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Opposition parties rap govt for delayed response to virus outbreak

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Multi-party conference criticises authorities for the delay in providing relief to the poor , endorses AWP recommendations, opposes the formation of tiger force

 

Herald Report

 

LAHORE: Opposition political parties and human rights bodies have alerted the federal authorities to the growing frustration among vulnerable families over unnecessary delays in providing them with food rations and other necessities.

The opposition parties criticised the government’s delayed response to the coronavirus outbreak.

They termed the economic relief package for the working class insufficient and opposed the formation of tiger force for distribution of relief package. They demanded government of the reviving local governments and the use of health workers instead of new force.

They alleged that the government is concealing the actual number of people infected with the coronavirus, as it has barred laboratories conducting the tests from making their data public.

They expressed these views at a multi-party conference, hosted by the Pakistan People’s Party (PPP) through a video link on Wednesday.

The participants, through a joint declaration, expressed concern over the low ratio of tests with those conducted so far showing a rising trend of the infection.

They castigated the government for not devising a mechanism for the delivery of relief goods to the deserving while the lockdown had entered its ninth consecutive day.

Doubting the official data, the opposition parties demanded the government form a parliamentary committee for a daily briefing on the developing situation and urged the Punjab Assembly speaker to take the step if the treasury failed to do so.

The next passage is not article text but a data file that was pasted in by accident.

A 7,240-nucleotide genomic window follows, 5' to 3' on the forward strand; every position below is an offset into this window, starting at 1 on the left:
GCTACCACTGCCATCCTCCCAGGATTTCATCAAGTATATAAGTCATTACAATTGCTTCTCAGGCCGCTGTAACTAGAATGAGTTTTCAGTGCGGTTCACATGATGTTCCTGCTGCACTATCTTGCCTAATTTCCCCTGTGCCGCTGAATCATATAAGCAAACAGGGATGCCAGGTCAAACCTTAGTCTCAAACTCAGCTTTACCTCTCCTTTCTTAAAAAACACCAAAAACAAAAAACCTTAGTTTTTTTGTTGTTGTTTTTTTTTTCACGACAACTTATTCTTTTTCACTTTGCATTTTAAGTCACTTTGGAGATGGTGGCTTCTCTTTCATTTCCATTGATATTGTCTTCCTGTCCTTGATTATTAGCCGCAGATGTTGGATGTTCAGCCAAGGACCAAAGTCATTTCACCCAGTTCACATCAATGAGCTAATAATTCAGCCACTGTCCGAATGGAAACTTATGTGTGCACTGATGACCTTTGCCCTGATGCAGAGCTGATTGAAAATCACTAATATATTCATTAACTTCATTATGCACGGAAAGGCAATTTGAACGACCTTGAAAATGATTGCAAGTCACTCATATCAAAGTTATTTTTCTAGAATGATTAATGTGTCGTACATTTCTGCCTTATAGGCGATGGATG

Regretting that the official response to the pandemic was slow, they suggested the authorities restore the local bodies or at least utilise the lady health visitors and polio workers for delivering relief goods to the deserving families.

They said that if the workers could administer polio drops to the entire country within three days, they could easily and swiftly distribute relief goods to those in need.

The opposition endorsed the AWP proposal of increasing the relief amount per family to at least Rs20,000 per month and urged the federal government to transfer the promised funds to the provinces at the earliest.

The participants wondered that despite the passage of 75 days since the coronavirus outbreak, the government could not yet provide personal protective equipment (PPE) to doctors and paramedics fighting the virus on the front line. They demanded a supply of 100,000 PPEs immediately to the health workers, cut in the oil prices commensurate with the fall in prices in the global market.

The opposition parties also supported the AWP proposal of waiving off of utility bills and demanded to waive off power bill up to Rs5,000 per month, gas Rs2,000 and water Rs1,000 per month.

They also sought subsidies for the agriculture sector and reducing the interest rate on bank loans down to seven percent to kickstart economic activity in the wake of a recession because of the lockdown worldwide.

Blaming Prime Minister Imran Khan for dividing the nation through setting up of the ‘Tiger Force’ for delivery of relief goods, the multiparty conference demanded the premier donate at least 10 percent of his assets to the coronavirus relief fund to set an example for others.

Pakistan People’s Party (PPP) Punjab President Qamar Zaman Kaira asked the Punjab government to form Mohallah committees like Sindh.

Pakistan Muslim League-Nawaz Punjab President Rana Sanaullah claimed that the situation of coronavirus in the province was worsening as the doctors and paramedics had to work without proper protective kits.

The Awami Workers Party (AWP) Punjab President Ammar Rashid who also attended the MPC said that the government’s economic relief package to deal with the coronavirus crisis impact on working class needed to implemented immediately without any further delay and needed to be expanded to at least 20,000 per month for 15 million poorest households to address the enormity of the challenge facing the country today, as an increase of Rs1,000 in the BISP stipend for regular beneficiaries to Rs3,000 a month, and emergency relief payments of Rs12,000 to were not enough to offset the economic burden on the working class and the poor.